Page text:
Mixed emotions. After a homicide, survivors can direct their anger at the perpetrator. In a suicide, the victim is the perpetrator, so there is a bewildering clash of emotions. On one hand, a person who dies by suicide may appear to be a victim of mental illness or intolerable circumstances. On the other hand, the act may seem like an assault on or rejection of those left behind. So the feelings of anger, rejection, and abandonment that occur after many deaths are especially intense and difficult to sort out after a suicide.
Need for reason. "What if" questions may arise after any death. What if we'd gone to a doctor sooner? What if we hadn't let her drive to the basketball game? After a suicide, these questions may be extreme and self-punishing — unrealistically condemning the survivor for failing to predict the death or to intervene effectively or on time. Experts tell us that in such circumstances, survivors tend to greatly overestimate their own contributing role — and their ability to affect the outcome.
"Suicide can shatter the things you take for granted about yourself, your relationships, and your world," says Dr. Jordan. Many survivors need to conduct a psychological "autopsy," finding out as much as they can about the circumstances and factors leading to the suicide, in order to develop a narrative that makes sense to them. While doing this, they can benefit from the help of professionals or friends who are willing to listen — without attempting to supply answers — even if the same questions are asked again and again.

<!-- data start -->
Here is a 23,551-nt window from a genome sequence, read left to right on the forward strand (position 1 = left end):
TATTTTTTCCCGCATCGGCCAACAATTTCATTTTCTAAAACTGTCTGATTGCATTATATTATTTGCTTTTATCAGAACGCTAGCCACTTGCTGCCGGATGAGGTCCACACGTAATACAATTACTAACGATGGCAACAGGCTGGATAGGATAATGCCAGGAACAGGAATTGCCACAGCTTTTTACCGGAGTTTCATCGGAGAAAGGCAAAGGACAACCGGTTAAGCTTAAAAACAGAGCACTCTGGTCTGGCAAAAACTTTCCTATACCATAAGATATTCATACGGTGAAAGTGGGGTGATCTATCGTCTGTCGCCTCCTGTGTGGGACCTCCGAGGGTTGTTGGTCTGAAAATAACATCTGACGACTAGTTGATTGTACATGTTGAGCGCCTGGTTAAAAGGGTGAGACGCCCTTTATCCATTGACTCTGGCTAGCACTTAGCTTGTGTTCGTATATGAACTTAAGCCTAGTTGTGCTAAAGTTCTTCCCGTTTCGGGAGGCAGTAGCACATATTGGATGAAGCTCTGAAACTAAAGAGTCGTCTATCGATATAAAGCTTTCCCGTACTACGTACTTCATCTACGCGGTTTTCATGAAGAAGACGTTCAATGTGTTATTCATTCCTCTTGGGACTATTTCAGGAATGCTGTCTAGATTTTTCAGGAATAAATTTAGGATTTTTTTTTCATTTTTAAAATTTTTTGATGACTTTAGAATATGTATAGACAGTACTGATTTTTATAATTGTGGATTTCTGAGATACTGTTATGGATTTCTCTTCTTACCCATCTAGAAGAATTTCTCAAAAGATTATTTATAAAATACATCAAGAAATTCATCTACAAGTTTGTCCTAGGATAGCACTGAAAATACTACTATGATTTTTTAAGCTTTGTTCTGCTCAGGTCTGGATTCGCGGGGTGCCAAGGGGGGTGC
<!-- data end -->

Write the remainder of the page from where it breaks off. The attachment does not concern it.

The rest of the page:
Sometimes a person with a disabling or terminal disease chooses suicide as a way of gaining control or hastening the end. When a suicide can be understood that way, survivors may feel relieved of much of their what-if guilt. It doesn't mean someone didn't love their life. The grieving process may be very different than after other suicides.
A risk for survivors. People who've recently lost someone through suicide are at increased risk for thinking about, planning, or attempting suicide. After any loss of a loved one, it's not unusual to wish you were dead; that doesn't mean you'll act on the wish. But if these feelings persist or grow more intense, confide in someone you trust, and seek help from a mental health professional.
Support from other survivors
Research suggests that suicide survivors find individual counseling (see "Getting professional help") and suicide support groups to be particularly helpful. There are many general grief support groups, but those focused on suicide appear to be much more valuable.
"Some people also find it helpful to be in a group with a similar kinship relationship, so parents are talking to other parents. On the other hand, it can be helpful for parents to be in a group where they hear from people who have lost a sibling — they may learn more about what it's like for their other children," says Dr. Jordan.